Wednesday, December 2, 2009

Books I'm Digesting

Eating the Dinosaur, by Chuck Klosterman. I heart Klosterman. The man has impeccable insights into Americana, digging deep into the philosophical underpinnings of cultural phenomena. From Garth Brooks to ABBA to sitcom laugh tracks to Hitchcock to This American Life to Mad Men to Barack Obama to 1980s basketball stars, he covers it all. I love that a) he and I do not share a worldview (at least I don't think so), yet b) his philosophical insights into the human condition and reality are filled with Truth. The best chapter is about the similarities between Weezer frontman Rivers Cuomo, presidential nominee Ralph Nader, and German filmmaker Werner Herzog--which is that all three are far too literal for the populace to understand them. If that last sentence intrigues you, then read this book.

Colossians Remixed, by Brian Walsh and Sylvia Keesmat. I'm halfway done with this fascinating "anti-commentary" on Paul's epistle to the church in Colossae and its subversive undertones towards the Roman empire. The authors offer some fairly scathing comparisons between the empire and modern Western culture, and their approach has been creative and enlightening. I'll never read Colossians the same again.

What the Dog Saw, by Malcolm Gladwell. A collection of Gladwell's writings from the New Yorker. Gladwell has an insatiable curiosity for the strangest things, finding a story in anything from hair dye to condiments to football players. His previous books are far more coherent in their theme but this is still a delightful montage of the best of his magazine writings.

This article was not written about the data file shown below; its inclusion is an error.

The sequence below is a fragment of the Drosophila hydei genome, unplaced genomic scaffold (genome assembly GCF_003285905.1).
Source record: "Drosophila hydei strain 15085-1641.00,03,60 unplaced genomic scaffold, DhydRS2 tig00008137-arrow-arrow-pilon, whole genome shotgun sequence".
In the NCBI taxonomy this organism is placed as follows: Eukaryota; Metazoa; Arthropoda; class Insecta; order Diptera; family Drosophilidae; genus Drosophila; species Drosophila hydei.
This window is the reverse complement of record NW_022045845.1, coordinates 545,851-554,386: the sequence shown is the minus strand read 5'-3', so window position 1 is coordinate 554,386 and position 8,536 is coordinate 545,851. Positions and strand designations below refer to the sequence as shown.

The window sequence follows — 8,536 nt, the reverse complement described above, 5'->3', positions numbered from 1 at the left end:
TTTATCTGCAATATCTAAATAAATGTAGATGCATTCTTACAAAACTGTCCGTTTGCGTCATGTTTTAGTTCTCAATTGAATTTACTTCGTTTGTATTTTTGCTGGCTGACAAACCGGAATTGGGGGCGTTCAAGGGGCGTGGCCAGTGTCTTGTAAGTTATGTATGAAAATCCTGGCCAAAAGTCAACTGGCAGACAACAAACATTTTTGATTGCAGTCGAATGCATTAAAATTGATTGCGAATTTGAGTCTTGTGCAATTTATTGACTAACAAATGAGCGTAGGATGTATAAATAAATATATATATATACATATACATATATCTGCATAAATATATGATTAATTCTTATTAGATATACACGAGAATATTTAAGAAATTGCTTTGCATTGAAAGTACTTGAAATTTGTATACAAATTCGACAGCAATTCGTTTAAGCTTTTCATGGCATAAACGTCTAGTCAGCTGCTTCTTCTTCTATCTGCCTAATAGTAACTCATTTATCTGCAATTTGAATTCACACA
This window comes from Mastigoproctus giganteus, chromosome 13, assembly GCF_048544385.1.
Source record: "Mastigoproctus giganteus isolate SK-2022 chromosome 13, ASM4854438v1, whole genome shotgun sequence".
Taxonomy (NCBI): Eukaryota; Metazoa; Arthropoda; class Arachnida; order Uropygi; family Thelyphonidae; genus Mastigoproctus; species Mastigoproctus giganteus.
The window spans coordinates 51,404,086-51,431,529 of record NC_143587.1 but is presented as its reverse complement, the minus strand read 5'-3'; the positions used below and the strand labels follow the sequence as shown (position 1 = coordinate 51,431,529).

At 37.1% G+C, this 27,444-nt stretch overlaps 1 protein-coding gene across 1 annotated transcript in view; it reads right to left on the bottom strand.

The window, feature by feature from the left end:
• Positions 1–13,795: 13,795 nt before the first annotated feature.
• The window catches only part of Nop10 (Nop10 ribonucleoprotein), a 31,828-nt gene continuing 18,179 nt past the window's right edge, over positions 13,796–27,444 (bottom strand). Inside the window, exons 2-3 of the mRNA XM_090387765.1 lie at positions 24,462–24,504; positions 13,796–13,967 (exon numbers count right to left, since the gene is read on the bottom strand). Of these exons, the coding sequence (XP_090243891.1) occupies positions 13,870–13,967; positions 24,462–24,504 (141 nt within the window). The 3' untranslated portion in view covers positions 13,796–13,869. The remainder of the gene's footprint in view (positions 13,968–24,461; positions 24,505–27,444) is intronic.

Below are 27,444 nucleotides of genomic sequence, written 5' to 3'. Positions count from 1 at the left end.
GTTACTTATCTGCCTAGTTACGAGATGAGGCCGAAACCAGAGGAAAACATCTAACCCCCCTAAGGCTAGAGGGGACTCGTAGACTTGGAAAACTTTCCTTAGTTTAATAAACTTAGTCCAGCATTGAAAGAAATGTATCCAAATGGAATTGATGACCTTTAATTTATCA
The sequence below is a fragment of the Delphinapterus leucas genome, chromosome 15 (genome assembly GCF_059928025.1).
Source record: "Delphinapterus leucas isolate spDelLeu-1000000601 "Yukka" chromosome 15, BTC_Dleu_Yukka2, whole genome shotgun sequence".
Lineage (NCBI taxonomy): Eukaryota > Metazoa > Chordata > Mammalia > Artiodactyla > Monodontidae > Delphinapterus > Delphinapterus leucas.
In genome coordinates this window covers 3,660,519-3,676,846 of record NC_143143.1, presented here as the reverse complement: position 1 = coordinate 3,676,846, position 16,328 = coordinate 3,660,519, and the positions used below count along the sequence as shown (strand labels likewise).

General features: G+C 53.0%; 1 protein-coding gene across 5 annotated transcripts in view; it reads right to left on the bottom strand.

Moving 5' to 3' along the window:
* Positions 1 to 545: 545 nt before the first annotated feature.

Shaping the Spiritual Life of Students, by Richard Dunn. The best youth ministry book on discipleship I've ever read, period. I've been taking my volunteer staff through this over the past year, and Dunn's insights into adolescent development, postmodern culture, and having pacing-then-leading relationships is remarkable. He offers a holistic approach to discipleship, one that engages students emotionally, intellectually, socially, physically, and spiritually. Scholarly yet accessible.

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